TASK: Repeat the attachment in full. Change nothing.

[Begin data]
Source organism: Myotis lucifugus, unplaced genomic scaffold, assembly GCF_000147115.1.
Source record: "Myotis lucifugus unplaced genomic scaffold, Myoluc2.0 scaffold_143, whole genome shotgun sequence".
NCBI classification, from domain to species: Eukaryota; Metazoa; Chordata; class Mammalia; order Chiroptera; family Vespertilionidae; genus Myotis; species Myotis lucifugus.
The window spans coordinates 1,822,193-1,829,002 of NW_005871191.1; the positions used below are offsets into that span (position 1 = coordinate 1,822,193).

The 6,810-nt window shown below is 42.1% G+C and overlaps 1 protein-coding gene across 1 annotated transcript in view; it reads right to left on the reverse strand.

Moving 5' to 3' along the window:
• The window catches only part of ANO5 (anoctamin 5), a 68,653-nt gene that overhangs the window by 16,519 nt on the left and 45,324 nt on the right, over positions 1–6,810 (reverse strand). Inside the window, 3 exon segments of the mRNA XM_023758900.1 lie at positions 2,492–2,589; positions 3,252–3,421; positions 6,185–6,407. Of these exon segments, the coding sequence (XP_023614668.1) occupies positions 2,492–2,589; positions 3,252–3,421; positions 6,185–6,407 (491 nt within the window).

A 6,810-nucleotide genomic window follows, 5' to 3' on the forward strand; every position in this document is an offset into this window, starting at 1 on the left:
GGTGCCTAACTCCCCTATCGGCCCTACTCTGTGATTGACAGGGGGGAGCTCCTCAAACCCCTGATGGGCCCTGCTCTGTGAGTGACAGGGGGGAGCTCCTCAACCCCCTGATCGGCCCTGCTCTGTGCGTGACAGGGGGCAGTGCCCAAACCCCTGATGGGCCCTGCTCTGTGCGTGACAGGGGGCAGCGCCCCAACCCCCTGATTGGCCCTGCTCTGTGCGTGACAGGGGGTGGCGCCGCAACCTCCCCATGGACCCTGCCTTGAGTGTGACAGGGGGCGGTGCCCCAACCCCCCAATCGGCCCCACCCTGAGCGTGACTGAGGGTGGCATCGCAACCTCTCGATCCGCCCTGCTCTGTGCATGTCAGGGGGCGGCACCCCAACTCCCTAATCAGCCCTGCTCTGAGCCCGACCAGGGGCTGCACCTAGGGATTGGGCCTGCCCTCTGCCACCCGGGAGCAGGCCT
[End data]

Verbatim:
Source organism: Myotis lucifugus, unplaced genomic scaffold, assembly GCF_000147115.1.
Source record: "Myotis lucifugus unplaced genomic scaffold, Myoluc2.0 scaffold_143, whole genome shotgun sequence".
NCBI classification, from domain to species: Eukaryota; Metazoa; Chordata; class Mammalia; order Chiroptera; family Vespertilionidae; genus Myotis; species Myotis lucifugus.
The window spans coordinates 1,822,193-1,829,002 of NW_005871191.1; the positions used below are offsets into that span (position 1 = coordinate 1,822,193).

The 6,810-nt window shown below is 42.1% G+C and overlaps 1 protein-coding gene across 1 annotated transcript in view; it reads right to left on the reverse strand.

Moving 5' to 3' along the window:
• The window catches only part of ANO5 (anoctamin 5), a 68,653-nt gene that overhangs the window by 16,519 nt on the left and 45,324 nt on the right, over positions 1–6,810 (reverse strand). Inside the window, 3 exon segments of the mRNA XM_023758900.1 lie at positions 2,492–2,589; positions 3,252–3,421; positions 6,185–6,407. Of these exon segments, the coding sequence (XP_023614668.1) occupies positions 2,492–2,589; positions 3,252–3,421; positions 6,185–6,407 (491 nt within the window).

A 6,810-nucleotide genomic window follows, 5' to 3' on the forward strand; every position in this document is an offset into this window, starting at 1 on the left:
GGTGCCTAACTCCCCTATCGGCCCTACTCTGTGATTGACAGGGGGGAGCTCCTCAAACCCCTGATGGGCCCTGCTCTGTGAGTGACAGGGGGGAGCTCCTCAACCCCCTGATCGGCCCTGCTCTGTGCGTGACAGGGGGCAGTGCCCAAACCCCTGATGGGCCCTGCTCTGTGCGTGACAGGGGGCAGCGCCCCAACCCCCTGATTGGCCCTGCTCTGTGCGTGACAGGGGGTGGCGCCGCAACCTCCCCATGGACCCTGCCTTGAGTGTGACAGGGGGCGGTGCCCCAACCCCCCAATCGGCCCCACCCTGAGCGTGACTGAGGGTGGCATCGCAACCTCTCGATCCGCCCTGCTCTGTGCATGTCAGGGGGCGGCACCCCAACTCCCTAATCAGCCCTGCTCTGAGCCCGACCAGGGGCTGCACCTAGGGATTGGGCCTGCCCTCTGCCACCCGGGAGCAGGCCT